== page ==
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Cellular agriculture: farmers of the future create an edible protein from air and electricity

In a finnish factory “Farmers of the future,” hunched over their computers, make an edible protein by feeding a microbe with air and electricity.

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Cellular agriculture, which consists of producing food or nutrients from cell cultures, is increasingly considered an ecological alternative to livestock farming, one of the main sources of greenhouse gas emissions.

Meat, eggs or milk produced in the laboratory aroused the interest of scientists, who are embarking on the cultivation of animal cells.

But for its detractors the process is considered “unnatural”, consumes energy and is expensive.

The Solar Foods group goes further and in its newly opened plant near Helsinki, scientists deploy a new technology to grow proteins from cells using air and electricity.

A microbe is fed carbon dioxide, hydrogen and minerals in a process that uses electricity from renewable sources.

Solar Foods managed to create a protein-rich powder that can be used as an egg or milk substitute.

“We can extract our main raw material for the microbe from the air,” Pasi Vainikka, the general director, explains to AFP during a visit to the company’s new facilities.

“We launched the production of the most sustainable protein in the world,” he details.

Founded by Vainikka and Juha Pekka Pitkanen in 2017, Solar Foods opened its “world’s first factory growing food from air” in April.

A dish prepared with “Solein”, a protein created in a laboratory using strictly renewable sources. (ALESSANDRO RAMPAZZO/)

“Much of today’s animal proteins can be produced by cellular agriculture and we can free up agricultural land and thus replenish a carbon reserve,” says Vainikka, referring to the process by which forests and soils absorb and store carbon. .

One kilo of this new protein, called “Solein”, emits 130 times less greenhouse gases than the same amount of protein from beef in the European Union, according to a study by sustainable food specialists at the University of Helsinki. cited by Solar Foods.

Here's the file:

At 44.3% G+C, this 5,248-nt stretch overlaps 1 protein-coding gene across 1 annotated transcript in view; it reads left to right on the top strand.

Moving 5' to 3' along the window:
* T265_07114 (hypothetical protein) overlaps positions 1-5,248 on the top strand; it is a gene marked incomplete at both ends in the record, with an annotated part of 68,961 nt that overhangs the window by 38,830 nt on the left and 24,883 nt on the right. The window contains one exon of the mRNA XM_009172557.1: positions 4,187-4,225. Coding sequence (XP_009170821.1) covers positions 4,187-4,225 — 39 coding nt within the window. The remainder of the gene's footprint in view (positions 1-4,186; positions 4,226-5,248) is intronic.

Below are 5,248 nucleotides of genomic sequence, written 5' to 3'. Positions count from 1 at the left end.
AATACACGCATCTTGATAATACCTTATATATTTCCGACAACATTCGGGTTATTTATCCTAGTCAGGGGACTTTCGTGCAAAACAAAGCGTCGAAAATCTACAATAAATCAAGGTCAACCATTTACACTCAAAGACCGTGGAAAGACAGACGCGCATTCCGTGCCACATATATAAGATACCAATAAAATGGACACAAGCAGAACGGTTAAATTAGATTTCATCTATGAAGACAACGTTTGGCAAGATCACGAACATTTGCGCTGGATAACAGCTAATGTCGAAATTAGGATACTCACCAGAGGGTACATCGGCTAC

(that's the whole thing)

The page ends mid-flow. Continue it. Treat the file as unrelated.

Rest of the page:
In the factory laboratory and control center, a dozen people control production on their screen.

“They are our future farmers,” comments the leader.

A field in expansion phase

The transformation of food production and consumption is at the center of the fight against global warming and the loss of biodiversity, says Emilia Nordlund, head of food research at the Finnish public body VTT.

Meat consumption is expected to continue increasing in the coming years.

“Industrial food production, especially livestock, is one of the main causes of greenhouse gas emissions and the loss of biodiversity,” he adds.

New food production technologies can help reduce emissions from intensive agriculture and “diversify food production,” he insists.

Fermentation technologies used to produce nutrients have existed for decades, but their development accelerated with the emergence of new research projects in the world.

“The field is in an expansion phase, with the first demonstration plants built, such as the Solar Foods plant in Finland,” explains the expert. “We are in a crucial phase. We will see which new companies will survive.”

Vainikka, dressed in a protective suit to prevent bacterial contamination in the factory, shows off a giant steel tank.

“It is a fermenter with a capacity of 20,000 liters,” he says, and the microbe multiplies inside the tank when fed with greenhouse gases.

The liquid containing the microbes is extracted from the container and transformed into a yellowish powder rich in protein, with a “hazelnut and creamy” flavor, he says.

“The fermenter produces as much protein every day as 300 dairy cows or 50,000 laying hens,” says Vainikka, the equivalent of five million meals per year for protein intake.

In the short term, the main objective of the small Finnish factory, which employs about 40 people, is to “demonstrate that the technology is viable”, in order to attract the necessary investments pending European regulatory approval.

The protein was authorized for sale in Singapore, where some restaurants incorporate it into ice cream, but it has not yet been classified as a food product in the EU or the United States.

To have a real impact, the goal is “to build a factory 100 times bigger than this one,” he summarizes.

Source: Elcomercio

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